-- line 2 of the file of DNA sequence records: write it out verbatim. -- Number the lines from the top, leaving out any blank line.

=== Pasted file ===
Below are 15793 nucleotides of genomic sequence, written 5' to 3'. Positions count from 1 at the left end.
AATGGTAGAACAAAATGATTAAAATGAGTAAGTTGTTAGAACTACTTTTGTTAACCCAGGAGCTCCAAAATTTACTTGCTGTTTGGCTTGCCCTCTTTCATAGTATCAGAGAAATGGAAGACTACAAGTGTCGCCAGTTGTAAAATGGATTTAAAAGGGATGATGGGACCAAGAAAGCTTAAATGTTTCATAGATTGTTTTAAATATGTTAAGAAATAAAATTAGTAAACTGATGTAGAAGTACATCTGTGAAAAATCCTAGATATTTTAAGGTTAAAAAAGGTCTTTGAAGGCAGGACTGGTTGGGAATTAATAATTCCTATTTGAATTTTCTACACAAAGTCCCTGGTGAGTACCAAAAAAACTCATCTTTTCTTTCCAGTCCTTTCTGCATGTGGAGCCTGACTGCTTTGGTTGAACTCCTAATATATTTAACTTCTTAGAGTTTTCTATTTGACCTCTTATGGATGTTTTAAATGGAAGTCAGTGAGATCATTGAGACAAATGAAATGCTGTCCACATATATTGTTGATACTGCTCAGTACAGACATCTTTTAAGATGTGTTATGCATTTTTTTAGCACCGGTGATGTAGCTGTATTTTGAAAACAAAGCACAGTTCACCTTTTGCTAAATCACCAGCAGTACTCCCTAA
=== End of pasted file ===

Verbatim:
AATGGTAGAACAAAATGATTAAAATGAGTAAGTTGTTAGAACTACTTTTGTTAACCCAGGAGCTCCAAAATTTACTTGCTGTTTGGCTTGCCCTCTTTCATAGTATCAGAGAAATGGAAGACTACAAGTGTCGCCAGTTGTAAAATGGATTTAAAAGGGATGATGGGACCAAGAAAGCTTAAATGTTTCATAGATTGTTTTAAATATGTTAAGAAATAAAATTAGTAAACTGATGTAGAAGTACATCTGTGAAAAATCCTAGATATTTTAAGGTTAAAAAAGGTCTTTGAAGGCAGGACTGGTTGGGAATTAATAATTCCTATTTGAATTTTCTACACAAAGTCCCTGGTGAGTACCAAAAAAACTCATCTTTTCTTTCCAGTCCTTTCTGCATGTGGAGCCTGACTGCTTTGGTTGAACTCCTAATATATTTAACTTCTTAGAGTTTTCTATTTGACCTCTTATGGATGTTTTAAATGGAAGTCAGTGAGATCATTGAGACAAATGAAATGCTGTCCACATATATTGTTGATACTGCTCAGTACAGACATCTTTTAAGATGTGTTATGCATTTTTTTAGCACCGGTGATGTAGCTGTATTTTGAAAACAAAGCACAGTTCACCTTTTGCTAAATCACCAGCAGTACTCCCTAA